PITCHf/x for 2008
With the new season upon us, we want to continue exploring the most recent data set made available to analysts–Sportvision’s PITCHf/x system. The advantage this time around is that we’ll have data for all 30 parks, beginning with the opening game in Washington’s new ballpark (sans the first two games at the Tokyo Dome) and hopefully taking us through the playoffs and World Series.

Besides being able to collect more data (last year the system collected 332,851 pitches representing about half the schedule while this year we should have more than 650,000) thereby making the samples larger and therefore more reliable, analysts everywhere are hopeful some of the kinks in the system have been worked out necessitating fewer adjustments. For example, while last year the point at which the pitch was being tracked was adjusted in mid-season, it appears that this season all pitches are being tracked starting at a point 50 feet from the plate, making adjustment for velocity unnecessary. In addition, it is now the case that Gameday operators (like yours truly) have the ability to override pitch data that comes in to the system. Unfortunately, it appears that in the XML data set these overrides simply appear as pitches without any data other than the operator’s x and y coordinates, making it impossible to know whether a pitch was simply missed by the system (i.e. the system wasn’t turned on or had some other problem) or whether it was truly overridden. As you might expect, early-season configuration and operator issues likely cause more of the former, and so hopefully the number of untracked pitches will be more a reflection of actual overrides as the season progresses. At this point (through games of April 6), 5% of the pitches have gone untracked.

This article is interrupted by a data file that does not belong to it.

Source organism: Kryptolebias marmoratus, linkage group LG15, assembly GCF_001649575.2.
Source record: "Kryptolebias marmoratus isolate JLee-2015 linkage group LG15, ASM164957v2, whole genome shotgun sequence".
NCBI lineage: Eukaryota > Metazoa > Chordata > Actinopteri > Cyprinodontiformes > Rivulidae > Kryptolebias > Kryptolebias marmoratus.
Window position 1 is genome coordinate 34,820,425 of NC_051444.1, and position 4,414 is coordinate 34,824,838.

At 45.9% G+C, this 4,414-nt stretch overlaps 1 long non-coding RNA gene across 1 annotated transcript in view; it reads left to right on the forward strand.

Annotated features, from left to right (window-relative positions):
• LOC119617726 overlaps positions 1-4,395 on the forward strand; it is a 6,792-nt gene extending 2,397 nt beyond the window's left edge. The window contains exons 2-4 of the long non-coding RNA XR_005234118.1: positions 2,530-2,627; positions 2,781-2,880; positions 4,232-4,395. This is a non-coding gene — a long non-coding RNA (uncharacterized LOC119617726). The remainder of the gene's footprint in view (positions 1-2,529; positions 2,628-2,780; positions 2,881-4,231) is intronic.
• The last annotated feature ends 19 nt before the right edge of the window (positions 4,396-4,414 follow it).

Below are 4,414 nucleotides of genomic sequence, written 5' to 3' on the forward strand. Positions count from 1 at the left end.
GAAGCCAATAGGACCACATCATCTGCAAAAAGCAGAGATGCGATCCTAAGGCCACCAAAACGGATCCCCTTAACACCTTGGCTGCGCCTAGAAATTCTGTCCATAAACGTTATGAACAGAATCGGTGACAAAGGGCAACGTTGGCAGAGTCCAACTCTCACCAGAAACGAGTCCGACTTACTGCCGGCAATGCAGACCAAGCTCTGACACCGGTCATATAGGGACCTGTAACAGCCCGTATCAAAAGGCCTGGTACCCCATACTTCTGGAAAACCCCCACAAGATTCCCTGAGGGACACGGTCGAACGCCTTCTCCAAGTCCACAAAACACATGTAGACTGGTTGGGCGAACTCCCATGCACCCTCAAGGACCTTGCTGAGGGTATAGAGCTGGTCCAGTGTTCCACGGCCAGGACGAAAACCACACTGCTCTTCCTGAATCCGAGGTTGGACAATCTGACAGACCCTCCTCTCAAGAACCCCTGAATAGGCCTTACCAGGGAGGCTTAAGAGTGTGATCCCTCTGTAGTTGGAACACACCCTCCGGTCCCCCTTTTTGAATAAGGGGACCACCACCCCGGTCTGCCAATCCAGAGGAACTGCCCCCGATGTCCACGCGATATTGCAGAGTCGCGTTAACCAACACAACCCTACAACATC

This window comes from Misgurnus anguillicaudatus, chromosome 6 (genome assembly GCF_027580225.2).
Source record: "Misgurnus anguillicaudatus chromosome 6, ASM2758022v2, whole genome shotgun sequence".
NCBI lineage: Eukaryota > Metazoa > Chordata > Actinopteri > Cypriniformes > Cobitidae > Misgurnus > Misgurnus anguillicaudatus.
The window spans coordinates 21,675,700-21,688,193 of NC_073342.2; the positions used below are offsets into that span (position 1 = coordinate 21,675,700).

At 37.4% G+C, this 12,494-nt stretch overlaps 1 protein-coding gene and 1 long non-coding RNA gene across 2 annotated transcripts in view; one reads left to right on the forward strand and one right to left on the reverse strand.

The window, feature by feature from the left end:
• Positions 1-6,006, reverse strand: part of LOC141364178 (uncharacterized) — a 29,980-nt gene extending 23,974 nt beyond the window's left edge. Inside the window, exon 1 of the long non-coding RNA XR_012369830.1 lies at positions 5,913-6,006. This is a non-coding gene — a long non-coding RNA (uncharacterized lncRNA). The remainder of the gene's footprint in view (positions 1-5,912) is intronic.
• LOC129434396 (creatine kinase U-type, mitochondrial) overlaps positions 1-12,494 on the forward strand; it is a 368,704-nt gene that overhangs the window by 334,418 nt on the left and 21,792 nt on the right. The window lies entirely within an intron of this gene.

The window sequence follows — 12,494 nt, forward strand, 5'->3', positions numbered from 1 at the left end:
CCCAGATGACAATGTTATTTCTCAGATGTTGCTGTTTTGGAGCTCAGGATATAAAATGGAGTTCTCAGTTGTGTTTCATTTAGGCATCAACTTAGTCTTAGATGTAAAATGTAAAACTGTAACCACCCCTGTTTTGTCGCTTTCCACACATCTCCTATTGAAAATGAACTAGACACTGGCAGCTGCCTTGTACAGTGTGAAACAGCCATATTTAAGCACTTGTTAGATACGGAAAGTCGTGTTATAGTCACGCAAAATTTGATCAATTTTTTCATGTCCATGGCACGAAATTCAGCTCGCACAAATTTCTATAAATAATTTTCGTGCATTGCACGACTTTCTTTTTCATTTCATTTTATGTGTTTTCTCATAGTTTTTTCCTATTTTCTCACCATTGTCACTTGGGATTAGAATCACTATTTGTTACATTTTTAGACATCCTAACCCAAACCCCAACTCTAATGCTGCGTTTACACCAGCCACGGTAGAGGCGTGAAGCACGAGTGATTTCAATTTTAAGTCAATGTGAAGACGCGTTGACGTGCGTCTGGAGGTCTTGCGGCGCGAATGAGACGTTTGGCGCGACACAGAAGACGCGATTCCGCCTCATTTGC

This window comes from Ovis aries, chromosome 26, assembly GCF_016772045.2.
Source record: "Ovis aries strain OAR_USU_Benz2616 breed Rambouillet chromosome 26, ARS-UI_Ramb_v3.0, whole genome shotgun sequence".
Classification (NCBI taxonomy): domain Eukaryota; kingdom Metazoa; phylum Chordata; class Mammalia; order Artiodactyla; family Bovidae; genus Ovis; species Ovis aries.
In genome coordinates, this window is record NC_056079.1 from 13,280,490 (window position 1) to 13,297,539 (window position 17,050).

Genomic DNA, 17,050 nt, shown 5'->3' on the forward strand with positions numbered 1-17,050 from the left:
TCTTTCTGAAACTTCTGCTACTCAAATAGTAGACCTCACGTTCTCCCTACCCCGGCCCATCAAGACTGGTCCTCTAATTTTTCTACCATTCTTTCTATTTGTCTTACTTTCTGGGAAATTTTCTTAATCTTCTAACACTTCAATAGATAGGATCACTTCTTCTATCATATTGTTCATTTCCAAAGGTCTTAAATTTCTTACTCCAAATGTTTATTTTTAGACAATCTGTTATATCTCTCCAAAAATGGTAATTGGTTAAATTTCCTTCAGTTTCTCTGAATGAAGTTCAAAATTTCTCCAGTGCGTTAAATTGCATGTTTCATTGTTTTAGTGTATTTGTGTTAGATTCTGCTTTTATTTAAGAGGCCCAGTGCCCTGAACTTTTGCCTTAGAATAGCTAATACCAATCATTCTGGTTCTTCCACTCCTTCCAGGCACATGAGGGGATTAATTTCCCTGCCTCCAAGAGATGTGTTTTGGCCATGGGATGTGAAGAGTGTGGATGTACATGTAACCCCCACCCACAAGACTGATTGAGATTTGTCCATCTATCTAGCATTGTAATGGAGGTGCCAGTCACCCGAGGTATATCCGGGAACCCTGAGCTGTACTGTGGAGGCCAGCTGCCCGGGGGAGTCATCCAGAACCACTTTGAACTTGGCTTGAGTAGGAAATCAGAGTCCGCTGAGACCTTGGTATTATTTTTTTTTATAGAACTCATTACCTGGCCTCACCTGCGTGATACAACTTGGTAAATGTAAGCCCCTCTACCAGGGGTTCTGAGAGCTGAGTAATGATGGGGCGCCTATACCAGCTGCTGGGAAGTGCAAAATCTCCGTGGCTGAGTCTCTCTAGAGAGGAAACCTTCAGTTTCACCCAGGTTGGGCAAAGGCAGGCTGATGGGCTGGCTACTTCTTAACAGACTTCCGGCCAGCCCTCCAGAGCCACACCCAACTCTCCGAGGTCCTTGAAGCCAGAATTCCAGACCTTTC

What is probably most interesting to analysts, and what most fans have no doubt noticed, is that PITCHf/x is taking a stab at pitch type categorization, and displays it in the client, as shown in Figure 1.

Figure 1. Classifying Pitch Types

pitch types

Several analysts, most notably Josh Kalk and John Walsh, have developed procedures for pitch identification, while I’ve been working off individual pitcher profiles when the need has arisen, and occasionally creating larger buckets for fastballs, changeups and breaking balls. Although the details of the algorithm used by Sportvision is not public at this point, they are classifying pitches into many categories, including changeups, curveballs, fastballs, four-seam fastballs, cut fastballs, split-fingered fastballs, knuckleballs, pitchouts, intentional balls, sinkers, sliders and unknown. Interestingly, they are also providing a confidence level for each pitch classified that ranges from 0 to 1 and is apparently a percentage.